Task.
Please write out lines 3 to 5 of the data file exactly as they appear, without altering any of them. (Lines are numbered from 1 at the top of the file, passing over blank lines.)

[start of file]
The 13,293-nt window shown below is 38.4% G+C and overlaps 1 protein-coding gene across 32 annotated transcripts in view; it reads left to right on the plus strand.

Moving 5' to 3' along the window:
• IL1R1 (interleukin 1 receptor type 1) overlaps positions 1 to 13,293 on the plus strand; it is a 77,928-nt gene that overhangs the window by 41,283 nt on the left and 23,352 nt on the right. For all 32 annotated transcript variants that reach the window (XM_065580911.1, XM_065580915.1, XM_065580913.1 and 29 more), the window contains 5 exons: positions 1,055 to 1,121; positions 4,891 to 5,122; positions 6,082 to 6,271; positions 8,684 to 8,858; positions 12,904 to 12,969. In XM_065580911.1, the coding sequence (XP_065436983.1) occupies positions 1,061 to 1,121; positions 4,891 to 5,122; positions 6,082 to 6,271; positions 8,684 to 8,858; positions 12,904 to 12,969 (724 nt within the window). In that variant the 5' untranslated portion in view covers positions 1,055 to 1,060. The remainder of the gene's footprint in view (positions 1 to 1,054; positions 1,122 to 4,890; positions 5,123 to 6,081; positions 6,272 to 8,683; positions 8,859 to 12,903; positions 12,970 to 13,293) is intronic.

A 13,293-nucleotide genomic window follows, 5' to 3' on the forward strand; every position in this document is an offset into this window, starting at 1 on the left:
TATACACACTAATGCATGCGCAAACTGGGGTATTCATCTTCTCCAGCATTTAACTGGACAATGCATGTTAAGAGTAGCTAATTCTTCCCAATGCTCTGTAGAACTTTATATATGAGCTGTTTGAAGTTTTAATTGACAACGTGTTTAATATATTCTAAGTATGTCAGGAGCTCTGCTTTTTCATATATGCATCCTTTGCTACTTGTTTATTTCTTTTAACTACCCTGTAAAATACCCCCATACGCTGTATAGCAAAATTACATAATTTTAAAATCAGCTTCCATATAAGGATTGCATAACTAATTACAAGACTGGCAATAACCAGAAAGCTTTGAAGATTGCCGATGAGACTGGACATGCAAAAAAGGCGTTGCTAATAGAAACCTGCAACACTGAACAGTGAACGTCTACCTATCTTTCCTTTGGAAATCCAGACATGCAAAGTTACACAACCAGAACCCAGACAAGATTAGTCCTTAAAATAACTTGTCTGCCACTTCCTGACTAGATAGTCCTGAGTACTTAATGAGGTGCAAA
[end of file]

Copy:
• IL1R1 (interleukin 1 receptor type 1) overlaps positions 1 to 13,293 on the plus strand; it is a 77,928-nt gene that overhangs the window by 41,283 nt on the left and 23,352 nt on the right. For all 32 annotated transcript variants that reach the window (XM_065580911.1, XM_065580915.1, XM_065580913.1 and 29 more), the window contains 5 exons: positions 1,055 to 1,121; positions 4,891 to 5,122; positions 6,082 to 6,271; positions 8,684 to 8,858; positions 12,904 to 12,969. In XM_065580911.1, the coding sequence (XP_065436983.1) occupies positions 1,061 to 1,121; positions 4,891 to 5,122; positions 6,082 to 6,271; positions 8,684 to 8,858; positions 12,904 to 12,969 (724 nt within the window). In that variant the 5' untranslated portion in view covers positions 1,055 to 1,060. The remainder of the gene's footprint in view (positions 1 to 1,054; positions 1,122 to 4,890; positions 5,123 to 6,081; positions 6,272 to 8,683; positions 8,859 to 12,903; positions 12,970 to 13,293) is intronic.

A 13,293-nucleotide genomic window follows, 5' to 3' on the forward strand; every position in this document is an offset into this window, starting at 1 on the left:
TATACACACTAATGCATGCGCAAACTGGGGTATTCATCTTCTCCAGCATTTAACTGGACAATGCATGTTAAGAGTAGCTAATTCTTCCCAATGCTCTGTAGAACTTTATATATGAGCTGTTTGAAGTTTTAATTGACAACGTGTTTAATATATTCTAAGTATGTCAGGAGCTCTGCTTTTTCATATATGCATCCTTTGCTACTTGTTTATTTCTTTTAACTACCCTGTAAAATACCCCCATACGCTGTATAGCAAAATTACATAATTTTAAAATCAGCTTCCATATAAGGATTGCATAACTAATTACAAGACTGGCAATAACCAGAAAGCTTTGAAGATTGCCGATGAGACTGGACATGCAAAAAAGGCGTTGCTAATAGAAACCTGCAACACTGAACAGTGAACGTCTACCTATCTTTCCTTTGGAAATCCAGACATGCAAAGTTACACAACCAGAACCCAGACAAGATTAGTCCTTAAAATAACTTGTCTGCCACTTCCTGACTAGATAGTCCTGAGTACTTAATGAGGTGCAAA